Mine Ban Policy

Last updated: 18 December 2019


Guinea-Bissau signed the Mine Ban Treaty on 3 December 1997 and ratified it on 22 May 2001, becoming a State Party on 1 November 2001. In December 2004, the Minister of Foreign Affairs said Guinea-Bissau was planning to enact domestic legislation to implement the treaty,[1] but in July 2007, the director of the National Mine Action Coordination Center (CAAMI) told the Monitor that the government would not adopt a new law as the treaty automatically became national law under the constitution, making mine-related crimes subject to existing penal sanctions.[2] Guinea-Bissau has reported that the Mine Ban Treaty was approved by parliament on 13 December 2000 and subsequently by the office of the president by a decree, thus entering the Convention’s obligations into law in Guinea-Bissau.[3]

Guinea-Bissau previously regularly attended meetings of the treaty, but has not done so since it attended the Third Review Conference in Maputo in June 2014. Guinea-Bissau submitted its 10th Mine Ban Treaty Article 7 report in 2011, but has not submitted subsequent reports.

Guinea-Bissau is party to the Convention on Conventional Weapons and its Amended Protocol II on landmines and Protocol V on explosive remnants of war. Guinea-Bissau is also party to the Convention on Cluster Munitions.

Production, transfer, stockpiling, and retention

Guinea-Bissau has reported that it never produced or exported antipersonnel mines. On 17 October 2005, Guinea-Bissau destroyed the last of its 10,654 stockpiled antipersonnel mines, just ahead of its stockpile destruction deadline of 1 November 2005.[4]

In December 2011, Guinea-Bissau demonstrated transparency by reporting that an ammunition storage assessment conducted jointly with the UN Mine Action Service had identified a small number of additional stockpiled antipersonnel mines in the military bases of Quebo and Gabu.[5] Seven PMN mines were found, as well as two boxes containing an undetermined number of POMZ-2 mines. Guinea-Bissau stated its intention to destroy them no later than 31 March 2012, but as of September 2012 the Monitor had not received a confirmation that the mines had been destroyed. Under the Cartagena Action Plan, a State Party that discovers stockpiled mines after the expiration of its deadline must share such information with States Parties as soon as possible and destroy the mines as a matter of urgent priority.

In its 2008 Article 7 report, Guinea-Bissau reported having retained 109 mines for training purposes.[6] However, 100 of these—50 POMZ-2 and 50 PMD-6—were listed as “disarmed.”[7] In its 2009 report, Guinea-Bissau stated that the 50 POMZ-2 mines had been recycled for metal use, and the 50 PMD-6 mines had also been destroyed.[8] In its subsequent Article 7 reports, Guinea-Bissau listed only nine mines as retained for training: six PMN, one M409, and two M969 mines. Most recently, in 2011, Guinea-Bissau reported that there was no training underway.[9]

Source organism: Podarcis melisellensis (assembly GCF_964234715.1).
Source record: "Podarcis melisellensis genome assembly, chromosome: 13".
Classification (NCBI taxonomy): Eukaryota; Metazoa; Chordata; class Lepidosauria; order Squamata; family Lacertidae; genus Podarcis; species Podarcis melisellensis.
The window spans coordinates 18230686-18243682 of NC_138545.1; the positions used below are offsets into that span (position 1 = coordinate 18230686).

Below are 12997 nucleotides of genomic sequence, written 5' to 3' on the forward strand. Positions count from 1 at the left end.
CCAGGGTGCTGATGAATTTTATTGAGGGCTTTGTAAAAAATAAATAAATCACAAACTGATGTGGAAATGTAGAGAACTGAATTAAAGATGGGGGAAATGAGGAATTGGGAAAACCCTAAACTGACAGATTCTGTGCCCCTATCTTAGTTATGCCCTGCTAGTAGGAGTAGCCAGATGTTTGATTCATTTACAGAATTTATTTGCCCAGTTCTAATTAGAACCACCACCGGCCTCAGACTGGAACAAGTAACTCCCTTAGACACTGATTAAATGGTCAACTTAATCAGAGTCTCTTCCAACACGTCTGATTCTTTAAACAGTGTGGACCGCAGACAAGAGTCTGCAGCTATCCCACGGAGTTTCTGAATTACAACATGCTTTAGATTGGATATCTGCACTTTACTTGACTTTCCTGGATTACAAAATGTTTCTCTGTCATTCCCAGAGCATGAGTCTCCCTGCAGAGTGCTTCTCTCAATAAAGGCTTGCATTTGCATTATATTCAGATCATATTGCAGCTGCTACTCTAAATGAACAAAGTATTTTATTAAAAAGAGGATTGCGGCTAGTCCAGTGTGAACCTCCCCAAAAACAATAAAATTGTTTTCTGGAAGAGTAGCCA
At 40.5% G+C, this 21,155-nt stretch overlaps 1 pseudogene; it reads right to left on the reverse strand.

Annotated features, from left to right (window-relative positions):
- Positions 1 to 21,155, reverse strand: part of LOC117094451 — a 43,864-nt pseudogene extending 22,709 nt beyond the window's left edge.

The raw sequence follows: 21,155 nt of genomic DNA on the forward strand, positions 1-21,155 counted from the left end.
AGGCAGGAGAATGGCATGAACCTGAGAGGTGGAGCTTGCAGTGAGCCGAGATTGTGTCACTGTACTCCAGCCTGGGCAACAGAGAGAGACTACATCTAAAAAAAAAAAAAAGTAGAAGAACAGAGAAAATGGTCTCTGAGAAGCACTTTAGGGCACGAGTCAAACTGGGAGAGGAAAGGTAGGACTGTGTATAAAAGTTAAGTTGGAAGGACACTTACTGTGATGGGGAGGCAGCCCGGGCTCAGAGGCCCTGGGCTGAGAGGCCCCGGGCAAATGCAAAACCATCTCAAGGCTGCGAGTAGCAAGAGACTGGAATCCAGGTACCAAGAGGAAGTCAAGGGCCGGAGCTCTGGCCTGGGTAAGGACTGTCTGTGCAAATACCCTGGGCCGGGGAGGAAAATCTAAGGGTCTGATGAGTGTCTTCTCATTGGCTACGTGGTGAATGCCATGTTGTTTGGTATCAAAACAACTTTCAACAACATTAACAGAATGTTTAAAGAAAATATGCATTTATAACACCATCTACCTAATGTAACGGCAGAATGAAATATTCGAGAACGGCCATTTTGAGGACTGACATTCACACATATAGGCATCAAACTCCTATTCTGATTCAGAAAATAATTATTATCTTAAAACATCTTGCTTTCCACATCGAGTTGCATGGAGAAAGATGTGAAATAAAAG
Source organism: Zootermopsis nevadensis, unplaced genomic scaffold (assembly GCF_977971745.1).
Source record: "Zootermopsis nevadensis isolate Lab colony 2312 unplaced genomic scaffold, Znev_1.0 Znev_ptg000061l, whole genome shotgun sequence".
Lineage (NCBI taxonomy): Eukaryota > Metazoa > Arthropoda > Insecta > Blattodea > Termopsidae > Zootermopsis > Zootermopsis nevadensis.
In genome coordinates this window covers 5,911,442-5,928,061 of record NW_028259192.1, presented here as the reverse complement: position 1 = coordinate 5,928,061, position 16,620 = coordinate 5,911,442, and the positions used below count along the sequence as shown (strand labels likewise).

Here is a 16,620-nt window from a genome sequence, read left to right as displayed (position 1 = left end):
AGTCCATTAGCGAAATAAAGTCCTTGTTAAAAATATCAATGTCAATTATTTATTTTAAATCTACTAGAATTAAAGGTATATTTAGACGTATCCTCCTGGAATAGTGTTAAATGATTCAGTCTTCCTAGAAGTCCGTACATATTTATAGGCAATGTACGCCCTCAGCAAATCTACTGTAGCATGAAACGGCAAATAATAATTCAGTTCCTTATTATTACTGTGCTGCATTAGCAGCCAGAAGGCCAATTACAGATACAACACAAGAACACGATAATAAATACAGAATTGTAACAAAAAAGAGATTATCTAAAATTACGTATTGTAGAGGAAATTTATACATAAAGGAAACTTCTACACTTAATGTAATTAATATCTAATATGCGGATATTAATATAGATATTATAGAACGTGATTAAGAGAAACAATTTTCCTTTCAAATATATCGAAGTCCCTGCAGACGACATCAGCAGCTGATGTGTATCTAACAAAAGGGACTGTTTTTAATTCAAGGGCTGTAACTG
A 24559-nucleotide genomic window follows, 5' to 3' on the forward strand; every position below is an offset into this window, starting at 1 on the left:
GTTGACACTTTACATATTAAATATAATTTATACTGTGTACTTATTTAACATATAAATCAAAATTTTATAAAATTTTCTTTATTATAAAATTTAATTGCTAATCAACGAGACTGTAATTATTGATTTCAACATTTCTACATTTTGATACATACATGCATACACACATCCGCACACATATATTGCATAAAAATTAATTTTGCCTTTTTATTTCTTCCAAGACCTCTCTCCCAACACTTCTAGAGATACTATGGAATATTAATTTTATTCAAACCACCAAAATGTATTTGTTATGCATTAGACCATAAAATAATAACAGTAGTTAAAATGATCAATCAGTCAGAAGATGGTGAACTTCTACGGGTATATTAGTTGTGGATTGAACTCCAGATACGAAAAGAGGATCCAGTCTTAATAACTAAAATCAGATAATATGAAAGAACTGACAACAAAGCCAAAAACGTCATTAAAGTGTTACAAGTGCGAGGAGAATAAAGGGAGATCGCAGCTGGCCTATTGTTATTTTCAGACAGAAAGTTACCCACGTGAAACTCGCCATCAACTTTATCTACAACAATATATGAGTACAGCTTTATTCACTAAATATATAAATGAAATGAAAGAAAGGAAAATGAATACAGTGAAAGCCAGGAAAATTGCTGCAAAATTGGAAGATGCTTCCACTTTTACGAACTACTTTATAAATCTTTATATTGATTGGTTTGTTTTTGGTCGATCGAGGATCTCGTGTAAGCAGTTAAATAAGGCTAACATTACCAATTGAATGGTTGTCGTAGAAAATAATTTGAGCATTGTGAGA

There have been no reports of use of antipersonnel mines in Guinea-Bissau since March and April 2006, when a faction of the Senegal-based Movement of Democratic Forces of Casamance (Mouvement des Forces Démocratiques de la Casamance, MFDC) fled from Senegal and laid both antipersonnel and antivehicle mines in northern Guinea-Bissau.[10]

[1] Statement by Soares Sambu, Minister of Foreign Affairs, Mine Ban Treaty First Review Conference, Nairobi, 2 December 2004.

[2] Email from César de Carvalho, General Director, CAAMI, 19 July 2007. This point has been stated in Guinea-Bissau’s Article 7 reports; see, for example, Mine Ban Treaty Article 7 Report 2006 (for the period 30 April 2005 to 30 April 2006), Form A. The report cites Articles 85.1, para. h), and 68, para. e), of the Constitution as making the treaty national law, and Article 206 of the Penal Code, which allows sentencing of crimes. Penal Code Article 206, Number 1 prohibits the use of explosives.

[3] Mine Ban Treaty Article 7 Report, Form A (for the period 30 April 2010 to 30 April 2011).

[4] Mine Ban Treaty Article 7 Report, Forms F and G (for the period 30 April 2005 to 30 April 2006); and Landmine Monitor Report 2006, pp. 461–462. Guinea-Bissau destroyed 4,943 antipersonnel mines on 17 October 2005; 1,000 mines on 12 September 2002; and 4,711 mines in February 1998. There are differences between the numbers of stockpiled mines Guinea-Bissau declared in its previous Article 7 reports and the number destroyed in October 2005.

[5] Statement of Guinea-Bissau, Mine Ban Treaty Eleventh Meeting of States Parties, Phnom Penh, 1 December 2011.

[6] Mine Ban Treaty Article 7 Report. Form D (for the period April 2007 to April 2008). Guinea-Bissau had made inconsistent statements about its intent to retain mines for training purposes. See, Landmine Monitor Report 2005, p. 377.

[7] Mine Ban Treaty Article 7 Report, Form D (for the period 30 April 2005 to 30 April 2006). At the time of the final destruction in October 2005, Guinea-Bissau said that it would retain 67 mines. This included 58 disarmed mines (50 POMZ-2 and eight PMD-6) and nine active. Letter to Kerry Brinkert, Director, Implementation Support Unit, Geneva International Centre for Humanitarian Demining, from César de Carvalho, CAAMI, 20 October 2005.

[8] Mine Ban Treaty Article 7 Report, Form D (for 30 April 2008 to 30 April 2009).

[9] Under mines retained for training, Guinea-Bissau stated “No training for us is taking place.” Mine Ban Treaty Article 7 Report, Form D (for the period 30 April 2010 to 30 April 2011).

[10] For details, see, Landmine Monitor Report 2006, pp. 463–464. In April 2006, Guinea-Bissau declared that it had ousted rebel forces from its territory. The ICBL condemned the antipersonnel mine use in northern Guinea-Bissau and noted that the MFDC in 1999 signed the Banjul Declaration, which among other things, committed the group to cease using landmines.